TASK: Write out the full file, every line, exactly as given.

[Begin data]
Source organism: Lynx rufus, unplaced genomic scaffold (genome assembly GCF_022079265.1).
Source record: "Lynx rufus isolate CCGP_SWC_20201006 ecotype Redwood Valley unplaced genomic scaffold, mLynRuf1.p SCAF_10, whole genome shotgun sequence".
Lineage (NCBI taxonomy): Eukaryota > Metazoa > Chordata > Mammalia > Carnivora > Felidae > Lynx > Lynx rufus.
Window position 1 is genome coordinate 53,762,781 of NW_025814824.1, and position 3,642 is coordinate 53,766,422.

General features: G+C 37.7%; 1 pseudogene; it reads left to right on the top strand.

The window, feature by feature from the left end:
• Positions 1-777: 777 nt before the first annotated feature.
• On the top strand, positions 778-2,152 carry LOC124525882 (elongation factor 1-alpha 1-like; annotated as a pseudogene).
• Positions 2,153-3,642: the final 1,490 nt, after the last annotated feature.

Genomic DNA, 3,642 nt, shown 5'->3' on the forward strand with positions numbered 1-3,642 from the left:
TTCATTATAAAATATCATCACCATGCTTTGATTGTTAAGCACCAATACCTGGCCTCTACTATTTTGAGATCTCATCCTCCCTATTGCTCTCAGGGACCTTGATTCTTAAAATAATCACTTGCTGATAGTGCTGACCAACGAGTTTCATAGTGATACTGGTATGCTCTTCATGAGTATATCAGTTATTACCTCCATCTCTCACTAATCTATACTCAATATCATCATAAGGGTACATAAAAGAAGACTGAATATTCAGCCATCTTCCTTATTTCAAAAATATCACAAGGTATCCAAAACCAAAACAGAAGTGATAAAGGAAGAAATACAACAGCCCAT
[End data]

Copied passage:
Source organism: Lynx rufus, unplaced genomic scaffold (genome assembly GCF_022079265.1).
Source record: "Lynx rufus isolate CCGP_SWC_20201006 ecotype Redwood Valley unplaced genomic scaffold, mLynRuf1.p SCAF_10, whole genome shotgun sequence".
Lineage (NCBI taxonomy): Eukaryota > Metazoa > Chordata > Mammalia > Carnivora > Felidae > Lynx > Lynx rufus.
Window position 1 is genome coordinate 53,762,781 of NW_025814824.1, and position 3,642 is coordinate 53,766,422.

General features: G+C 37.7%; 1 pseudogene; it reads left to right on the top strand.

The window, feature by feature from the left end:
• Positions 1-777: 777 nt before the first annotated feature.
• On the top strand, positions 778-2,152 carry LOC124525882 (elongation factor 1-alpha 1-like; annotated as a pseudogene).
• Positions 2,153-3,642: the final 1,490 nt, after the last annotated feature.

Genomic DNA, 3,642 nt, shown 5'->3' on the forward strand with positions numbered 1-3,642 from the left:
TTCATTATAAAATATCATCACCATGCTTTGATTGTTAAGCACCAATACCTGGCCTCTACTATTTTGAGATCTCATCCTCCCTATTGCTCTCAGGGACCTTGATTCTTAAAATAATCACTTGCTGATAGTGCTGACCAACGAGTTTCATAGTGATACTGGTATGCTCTTCATGAGTATATCAGTTATTACCTCCATCTCTCACTAATCTATACTCAATATCATCATAAGGGTACATAAAAGAAGACTGAATATTCAGCCATCTTCCTTATTTCAAAAATATCACAAGGTATCCAAAACCAAAACAGAAGTGATAAAGGAAGAAATACAACAGCCCAT